Although it is nothing unusual for the two major parties to attempt to remove independents and third parties from ballots, what makes Election 2024 unique is that the likely Republican nominee is also being targeted for removal.

In a December 2023 Colorado Supreme Court decision disqualifying Trump from the ballot in the key battleground state, a majority held that

“the events of January 6 constituted a concerted and public use of force or threat of force by a group of people to hinder or prevent the U.S. government from taking the actions necessary to accomplish the peaceful transfer of power in this country.”

The court also determined that Trump “aid[ed] or further[ed] the insurrectionists’ common unlawful purpose of preventing the peaceful transfer of power,” namely by “exhort[ing] them to fight to prevent the certification of the 2020 presidential election.”

Because of this, the court declared that Trump is ineligible to be president under Section 3 of the Constitution and should therefore not be listed on the ballot.

Still shaken by the events of Jan. 6, 2021, many Americans may consider drastic measures such as these warranted to shore up America’s democracy.

It remains to be seen whether the U.S. Supreme Court allows this decision to stand, but based on the justices’ questioning during the hearing on Feb. 8, court watchers seem to think that it will likely overturn the Colorado ruling. 

Regardless of what happens at the Supreme Court, however, the trend is clear: using the courts and all other methods at their disposal, Democrats are willing to engage in unprecedented actions to ensure that the “sacred cause” of democracy is defended at nearly any cost.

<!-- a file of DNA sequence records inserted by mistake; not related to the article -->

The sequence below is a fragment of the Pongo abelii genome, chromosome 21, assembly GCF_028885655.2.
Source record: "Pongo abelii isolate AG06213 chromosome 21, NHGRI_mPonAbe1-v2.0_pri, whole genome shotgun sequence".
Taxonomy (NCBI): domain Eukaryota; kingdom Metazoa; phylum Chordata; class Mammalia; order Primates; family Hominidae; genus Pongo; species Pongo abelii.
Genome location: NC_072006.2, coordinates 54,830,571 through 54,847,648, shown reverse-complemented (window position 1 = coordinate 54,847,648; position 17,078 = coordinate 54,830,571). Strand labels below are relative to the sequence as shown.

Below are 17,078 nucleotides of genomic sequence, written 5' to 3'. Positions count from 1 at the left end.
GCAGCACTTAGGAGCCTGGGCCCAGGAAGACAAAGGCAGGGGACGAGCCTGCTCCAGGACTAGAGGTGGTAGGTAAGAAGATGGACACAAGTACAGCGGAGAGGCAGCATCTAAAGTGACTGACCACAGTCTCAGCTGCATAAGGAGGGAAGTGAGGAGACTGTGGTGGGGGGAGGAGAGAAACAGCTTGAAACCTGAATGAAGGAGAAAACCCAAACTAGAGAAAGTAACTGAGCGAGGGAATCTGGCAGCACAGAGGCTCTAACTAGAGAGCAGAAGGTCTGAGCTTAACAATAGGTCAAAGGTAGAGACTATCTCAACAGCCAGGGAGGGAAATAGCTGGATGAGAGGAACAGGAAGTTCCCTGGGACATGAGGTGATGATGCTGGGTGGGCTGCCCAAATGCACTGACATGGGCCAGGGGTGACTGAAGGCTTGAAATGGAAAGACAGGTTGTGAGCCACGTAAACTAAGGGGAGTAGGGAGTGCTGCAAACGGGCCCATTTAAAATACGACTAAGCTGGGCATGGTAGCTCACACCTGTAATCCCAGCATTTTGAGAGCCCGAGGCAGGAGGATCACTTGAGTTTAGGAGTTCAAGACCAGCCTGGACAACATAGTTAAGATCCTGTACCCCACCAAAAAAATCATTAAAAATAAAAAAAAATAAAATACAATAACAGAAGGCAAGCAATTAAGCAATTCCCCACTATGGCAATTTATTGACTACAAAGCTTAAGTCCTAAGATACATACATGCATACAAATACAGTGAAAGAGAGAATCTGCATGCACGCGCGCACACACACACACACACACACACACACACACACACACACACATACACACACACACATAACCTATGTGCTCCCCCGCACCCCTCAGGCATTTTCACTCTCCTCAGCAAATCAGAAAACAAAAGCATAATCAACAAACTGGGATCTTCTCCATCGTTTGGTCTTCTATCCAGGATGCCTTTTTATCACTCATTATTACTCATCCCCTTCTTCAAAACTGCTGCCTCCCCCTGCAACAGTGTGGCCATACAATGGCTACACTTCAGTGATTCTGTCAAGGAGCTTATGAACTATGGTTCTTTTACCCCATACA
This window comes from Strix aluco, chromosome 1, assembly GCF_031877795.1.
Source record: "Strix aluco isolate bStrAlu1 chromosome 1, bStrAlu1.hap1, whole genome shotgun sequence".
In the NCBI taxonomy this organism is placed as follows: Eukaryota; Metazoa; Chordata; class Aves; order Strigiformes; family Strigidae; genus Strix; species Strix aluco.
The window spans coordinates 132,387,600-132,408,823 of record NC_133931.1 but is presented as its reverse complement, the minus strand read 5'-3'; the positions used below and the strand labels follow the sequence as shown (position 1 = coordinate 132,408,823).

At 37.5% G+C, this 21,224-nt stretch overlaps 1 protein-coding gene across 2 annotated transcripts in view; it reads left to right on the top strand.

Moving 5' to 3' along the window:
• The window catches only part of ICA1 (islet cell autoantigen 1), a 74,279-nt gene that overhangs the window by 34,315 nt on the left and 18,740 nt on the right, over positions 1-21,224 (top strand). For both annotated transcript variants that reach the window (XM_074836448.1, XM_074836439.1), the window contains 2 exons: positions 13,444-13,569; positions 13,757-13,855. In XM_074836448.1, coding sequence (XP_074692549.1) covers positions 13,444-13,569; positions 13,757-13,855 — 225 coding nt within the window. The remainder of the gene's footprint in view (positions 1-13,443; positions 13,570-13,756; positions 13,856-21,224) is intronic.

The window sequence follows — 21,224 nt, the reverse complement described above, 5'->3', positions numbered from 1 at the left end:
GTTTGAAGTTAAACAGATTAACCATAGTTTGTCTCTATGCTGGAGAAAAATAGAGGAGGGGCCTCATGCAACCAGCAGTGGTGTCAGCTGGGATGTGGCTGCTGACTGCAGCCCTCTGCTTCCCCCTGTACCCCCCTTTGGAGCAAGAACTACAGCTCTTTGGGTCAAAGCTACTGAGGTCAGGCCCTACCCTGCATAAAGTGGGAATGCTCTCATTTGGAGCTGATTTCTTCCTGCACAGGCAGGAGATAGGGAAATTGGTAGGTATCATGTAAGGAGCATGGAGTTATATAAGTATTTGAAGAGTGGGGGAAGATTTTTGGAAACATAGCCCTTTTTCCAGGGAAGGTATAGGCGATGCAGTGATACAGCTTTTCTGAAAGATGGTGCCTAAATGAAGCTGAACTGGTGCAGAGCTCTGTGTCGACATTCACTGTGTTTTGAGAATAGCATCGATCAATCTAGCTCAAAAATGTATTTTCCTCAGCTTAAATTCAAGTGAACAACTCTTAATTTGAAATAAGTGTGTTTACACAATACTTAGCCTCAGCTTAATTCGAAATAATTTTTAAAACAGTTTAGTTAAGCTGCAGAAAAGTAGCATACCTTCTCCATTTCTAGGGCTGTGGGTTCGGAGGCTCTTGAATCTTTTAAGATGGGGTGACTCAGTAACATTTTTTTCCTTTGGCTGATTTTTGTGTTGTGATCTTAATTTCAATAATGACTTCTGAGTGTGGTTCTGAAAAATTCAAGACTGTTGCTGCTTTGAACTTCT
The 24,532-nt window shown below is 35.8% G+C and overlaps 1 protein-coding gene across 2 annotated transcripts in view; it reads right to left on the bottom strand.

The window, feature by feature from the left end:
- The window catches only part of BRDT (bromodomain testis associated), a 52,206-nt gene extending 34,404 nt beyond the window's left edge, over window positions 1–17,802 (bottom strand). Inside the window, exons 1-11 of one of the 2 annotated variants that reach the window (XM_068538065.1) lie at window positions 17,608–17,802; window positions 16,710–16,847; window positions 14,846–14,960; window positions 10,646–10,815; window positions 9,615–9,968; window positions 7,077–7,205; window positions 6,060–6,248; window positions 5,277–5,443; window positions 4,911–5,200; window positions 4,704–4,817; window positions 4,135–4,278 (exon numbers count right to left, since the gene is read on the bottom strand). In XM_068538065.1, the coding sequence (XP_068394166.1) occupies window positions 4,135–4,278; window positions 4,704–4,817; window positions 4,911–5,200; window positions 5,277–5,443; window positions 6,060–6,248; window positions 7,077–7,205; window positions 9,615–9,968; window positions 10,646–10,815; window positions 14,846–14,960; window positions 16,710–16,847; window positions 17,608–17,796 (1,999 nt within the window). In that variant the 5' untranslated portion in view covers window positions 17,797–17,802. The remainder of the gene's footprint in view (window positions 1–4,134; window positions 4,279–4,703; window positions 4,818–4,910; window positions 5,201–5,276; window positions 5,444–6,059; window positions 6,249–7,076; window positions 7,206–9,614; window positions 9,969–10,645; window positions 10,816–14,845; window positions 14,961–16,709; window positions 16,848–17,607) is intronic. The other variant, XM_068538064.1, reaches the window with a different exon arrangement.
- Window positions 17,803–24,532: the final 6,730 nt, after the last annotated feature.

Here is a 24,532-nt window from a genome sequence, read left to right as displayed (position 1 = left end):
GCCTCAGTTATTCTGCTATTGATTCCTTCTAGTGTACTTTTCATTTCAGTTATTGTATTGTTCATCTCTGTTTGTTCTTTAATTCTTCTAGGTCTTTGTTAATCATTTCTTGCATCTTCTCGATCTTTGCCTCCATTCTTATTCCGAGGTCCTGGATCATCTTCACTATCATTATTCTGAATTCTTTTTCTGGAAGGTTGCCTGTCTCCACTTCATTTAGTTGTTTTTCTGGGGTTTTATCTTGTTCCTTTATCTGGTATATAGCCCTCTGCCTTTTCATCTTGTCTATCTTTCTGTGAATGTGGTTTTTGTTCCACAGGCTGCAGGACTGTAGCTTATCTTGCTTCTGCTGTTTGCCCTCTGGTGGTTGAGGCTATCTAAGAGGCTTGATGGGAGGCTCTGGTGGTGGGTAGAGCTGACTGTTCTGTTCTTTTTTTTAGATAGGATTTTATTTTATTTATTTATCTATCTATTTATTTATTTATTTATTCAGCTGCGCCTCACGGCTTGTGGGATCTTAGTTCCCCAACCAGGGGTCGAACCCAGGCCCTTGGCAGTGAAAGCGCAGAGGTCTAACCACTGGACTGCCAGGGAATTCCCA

Democracy Under Attack 

Former Democrat Tulsi Gabbard, for one, doesn’t accept this line of reasoning. Rather than defending democracy from would-be tyrants, Gabbard believes that the elites are so terrified that Americans will make the “wrong” choice in Election 2024, they have decided to protect voters from themselves by “destroying our democracy and taking away our freedom.”

In a speech last week to the Conservative Political Action Conference, Gabbard declared that “our democracy is under attack,” and that those attacking it are doing so “in the name of saving our democracy.” 

It is “the Democrat elite and the swamp creatures in Washington who are doing all that they possibly can to keep us the American people from a very simple thing – having the freedom to choose who we want to be our next president,” Gabbard warned.

“And it is clear through their actions they have no respect for us and they have no respect for our rights as citizens of this democratic republic,” she said.

What is also clear is that as Election 2024 heats up, the historic levels of distrust between America’s political factions will continue to grow.

With both sides perceiving each other as grave threats to the republic and neither fully articulating a clear understanding of how democracy is actually being eroded, the solutions that they advocate could very well have the effect of eroding it further.

Nat Parry is the author of the forthcoming book Samuel Adams and the Vagabond Henry Tufts: Virtue Meets Vice in the Revolutionary Era. He is editor of American Dispatches: A Robert Parry Reader.

Views expressed in this article may or may not reflect those of Consortium News.

31 comments for “The Democracy Election

  1. Vera Gottlieb
    March 2, 2024 at 06:09

    “Democracy” bit the dust the day corporations started ruling…America and the rest of the ‘democratic’ world.